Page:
Nearby the Tiber – For Paula Doepfner
Paula Doepfner rests on a drawing board with her left arm, a pen in her right hand. The board is leant up against the wall of her studio in Esquilino, the district just behind the central station in Rome. Affixed to the board is a large sheet of gampi paper. The gampi is so delicate that the underlay of the drawing board shines through the fibres of the paper. The cotton gloves on Doepfner’s hands protect the paper and ink. She sits on a footstool, calm and concentrated. The sun moves past the windows and comes in through the half-open blinds. Doepfner is writing a drawing.
She looks to one side every now and then. There’s a sketch and an open book on a side table. She made the sketch a number of weeks ago while sitting in an operating theatre at the Charité in Berlin. A patient’s cranium was opened up and the smell of internal organs filled the theatre. The brain surgeon removed a tumour. Doepfner sat a metre away, looked at the exposed cerebral gyrus and drew.
The sketches are now laid out next to her. She’s using them as patterns for her large-format drawings. She sits close up to the board and concentrates on every stroke she makes. The Rapidograph 0.13 she’s holding is the finest ink pen currently in production. The strokes she puts on the paper are letters no taller than a millimetre. You have to screw your eyes up to decipher them. The title of the book next to her is A Radiologic Atlas of Abuse, Torture, Terrorism, and Inflicted Trauma. It’s a guide to documenting the effects of torture. They use X-rays to reveal and decipher traces concealed deep in the body.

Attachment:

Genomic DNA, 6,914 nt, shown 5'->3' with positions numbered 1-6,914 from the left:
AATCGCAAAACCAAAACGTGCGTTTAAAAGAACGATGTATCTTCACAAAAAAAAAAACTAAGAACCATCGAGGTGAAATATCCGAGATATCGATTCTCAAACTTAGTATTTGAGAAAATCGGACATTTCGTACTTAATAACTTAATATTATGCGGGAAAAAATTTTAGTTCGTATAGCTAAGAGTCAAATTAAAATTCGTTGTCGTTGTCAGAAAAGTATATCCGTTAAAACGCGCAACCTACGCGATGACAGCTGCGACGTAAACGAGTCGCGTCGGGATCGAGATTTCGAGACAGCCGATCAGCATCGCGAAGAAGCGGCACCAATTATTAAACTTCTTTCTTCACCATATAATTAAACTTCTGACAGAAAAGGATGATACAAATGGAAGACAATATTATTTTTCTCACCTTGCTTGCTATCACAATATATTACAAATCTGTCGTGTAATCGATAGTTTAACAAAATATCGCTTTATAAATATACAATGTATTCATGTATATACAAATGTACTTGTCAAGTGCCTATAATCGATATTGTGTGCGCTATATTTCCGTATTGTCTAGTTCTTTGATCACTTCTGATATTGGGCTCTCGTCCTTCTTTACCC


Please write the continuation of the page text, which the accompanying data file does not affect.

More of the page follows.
There are other books on a table next to Doepfner: Decreation by Anne Carson, poems by Giuseppe Ungaretti and Durs Grünbein, and theory: The Conscious Mind by David Chalmers, a book on the philosophy of mind. Later she’ll take one of the books and write a few lines into her drawing. She often mixes theory, literature, practice. It’s part of her search for subjective experience. If you take just one step back from the board the lines disappear and an organic form comes into view, the sort of thing that often occurs in nature: nerve cells, rivers, lightning.
The studio is small and there’s not much room for her other work, so the next day Doepfner travels to a garage in the south of Rome. The Tiber flows nearby. From her bag she takes pressed flowers, resin and pigment. Leant up against one of the garage walls is a smashed pane of reinforced glass. This sheet of glass is from an attempted robbery in Doepfner’s neighbourhood of Rome. Doepfner fixes the plants to the glass and works over them with the pigment, the cerebral regions from her sketches always at the back of her mind. In front of her she sees the violence inscribed in the glass.
On her way back to Esquilino she stops off at an ice factory. She has instructions, a branch of rhododendron and a sheet of strong paper, onto which she’s written a passage from David Chalmers’ theory on the hard problem of consciousness. The paper and the branch are going to be frozen into an ice block weighing two-hundred-and-fifty kilograms. The block of ice will later melt into a metal form, the plants and text will be made visible again, legible again.
That evening Doepfner is sitting in her studio space and looking at the letters of her drawing. What Is it Like to Be a Bat? In about four weeks the drawing will be finished.
Text for the literary magazine ‘Ostragehege’, Dresden.
Translated by Jonathan Blower